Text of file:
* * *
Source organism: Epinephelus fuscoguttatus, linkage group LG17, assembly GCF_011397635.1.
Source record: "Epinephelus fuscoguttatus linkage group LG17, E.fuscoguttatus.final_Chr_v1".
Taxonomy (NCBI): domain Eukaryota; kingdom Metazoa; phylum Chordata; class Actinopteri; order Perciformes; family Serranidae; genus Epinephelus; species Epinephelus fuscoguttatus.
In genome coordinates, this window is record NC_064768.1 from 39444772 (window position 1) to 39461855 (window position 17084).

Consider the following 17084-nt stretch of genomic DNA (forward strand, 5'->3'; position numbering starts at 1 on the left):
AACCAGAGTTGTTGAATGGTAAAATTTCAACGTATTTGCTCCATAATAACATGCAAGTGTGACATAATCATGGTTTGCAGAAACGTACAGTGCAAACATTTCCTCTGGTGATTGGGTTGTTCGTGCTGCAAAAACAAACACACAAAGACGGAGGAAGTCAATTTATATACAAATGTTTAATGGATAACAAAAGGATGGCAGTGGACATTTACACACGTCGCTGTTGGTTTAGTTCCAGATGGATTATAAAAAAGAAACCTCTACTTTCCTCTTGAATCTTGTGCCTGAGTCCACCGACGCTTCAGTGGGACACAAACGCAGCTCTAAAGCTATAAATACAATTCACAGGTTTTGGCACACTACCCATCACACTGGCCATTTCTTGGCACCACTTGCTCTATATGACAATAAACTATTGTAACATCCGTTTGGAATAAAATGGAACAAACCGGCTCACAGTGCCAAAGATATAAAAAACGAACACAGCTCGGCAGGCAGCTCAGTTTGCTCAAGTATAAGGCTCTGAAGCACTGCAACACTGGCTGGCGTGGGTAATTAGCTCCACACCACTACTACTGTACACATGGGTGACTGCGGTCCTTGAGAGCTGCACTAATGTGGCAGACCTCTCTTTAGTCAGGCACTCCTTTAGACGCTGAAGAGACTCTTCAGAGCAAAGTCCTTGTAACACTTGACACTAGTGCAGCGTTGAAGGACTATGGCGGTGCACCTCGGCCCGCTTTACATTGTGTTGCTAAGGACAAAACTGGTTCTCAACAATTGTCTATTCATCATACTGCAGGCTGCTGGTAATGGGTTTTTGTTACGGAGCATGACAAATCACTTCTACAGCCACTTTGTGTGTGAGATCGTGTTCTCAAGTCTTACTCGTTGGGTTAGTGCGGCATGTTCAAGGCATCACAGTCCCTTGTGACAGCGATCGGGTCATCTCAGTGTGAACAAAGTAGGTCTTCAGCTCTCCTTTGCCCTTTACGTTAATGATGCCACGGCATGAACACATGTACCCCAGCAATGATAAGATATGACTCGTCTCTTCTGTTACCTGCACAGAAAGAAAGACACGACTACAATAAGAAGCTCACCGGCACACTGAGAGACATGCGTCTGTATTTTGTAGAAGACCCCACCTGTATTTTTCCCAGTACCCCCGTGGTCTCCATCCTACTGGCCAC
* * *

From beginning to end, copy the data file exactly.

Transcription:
Source organism: Epinephelus fuscoguttatus, linkage group LG17, assembly GCF_011397635.1.
Source record: "Epinephelus fuscoguttatus linkage group LG17, E.fuscoguttatus.final_Chr_v1".
Taxonomy (NCBI): domain Eukaryota; kingdom Metazoa; phylum Chordata; class Actinopteri; order Perciformes; family Serranidae; genus Epinephelus; species Epinephelus fuscoguttatus.
In genome coordinates, this window is record NC_064768.1 from 39444772 (window position 1) to 39461855 (window position 17084).

Consider the following 17084-nt stretch of genomic DNA (forward strand, 5'->3'; position numbering starts at 1 on the left):
AACCAGAGTTGTTGAATGGTAAAATTTCAACGTATTTGCTCCATAATAACATGCAAGTGTGACATAATCATGGTTTGCAGAAACGTACAGTGCAAACATTTCCTCTGGTGATTGGGTTGTTCGTGCTGCAAAAACAAACACACAAAGACGGAGGAAGTCAATTTATATACAAATGTTTAATGGATAACAAAAGGATGGCAGTGGACATTTACACACGTCGCTGTTGGTTTAGTTCCAGATGGATTATAAAAAAGAAACCTCTACTTTCCTCTTGAATCTTGTGCCTGAGTCCACCGACGCTTCAGTGGGACACAAACGCAGCTCTAAAGCTATAAATACAATTCACAGGTTTTGGCACACTACCCATCACACTGGCCATTTCTTGGCACCACTTGCTCTATATGACAATAAACTATTGTAACATCCGTTTGGAATAAAATGGAACAAACCGGCTCACAGTGCCAAAGATATAAAAAACGAACACAGCTCGGCAGGCAGCTCAGTTTGCTCAAGTATAAGGCTCTGAAGCACTGCAACACTGGCTGGCGTGGGTAATTAGCTCCACACCACTACTACTGTACACATGGGTGACTGCGGTCCTTGAGAGCTGCACTAATGTGGCAGACCTCTCTTTAGTCAGGCACTCCTTTAGACGCTGAAGAGACTCTTCAGAGCAAAGTCCTTGTAACACTTGACACTAGTGCAGCGTTGAAGGACTATGGCGGTGCACCTCGGCCCGCTTTACATTGTGTTGCTAAGGACAAAACTGGTTCTCAACAATTGTCTATTCATCATACTGCAGGCTGCTGGTAATGGGTTTTTGTTACGGAGCATGACAAATCACTTCTACAGCCACTTTGTGTGTGAGATCGTGTTCTCAAGTCTTACTCGTTGGGTTAGTGCGGCATGTTCAAGGCATCACAGTCCCTTGTGACAGCGATCGGGTCATCTCAGTGTGAACAAAGTAGGTCTTCAGCTCTCCTTTGCCCTTTACGTTAATGATGCCACGGCATGAACACATGTACCCCAGCAATGATAAGATATGACTCGTCTCTTCTGTTACCTGCACAGAAAGAAAGACACGACTACAATAAGAAGCTCACCGGCACACTGAGAGACATGCGTCTGTATTTTGTAGAAGACCCCACCTGTATTTTTCCCAGTACCCCCGTGGTCTCCATCCTACTGGCCAC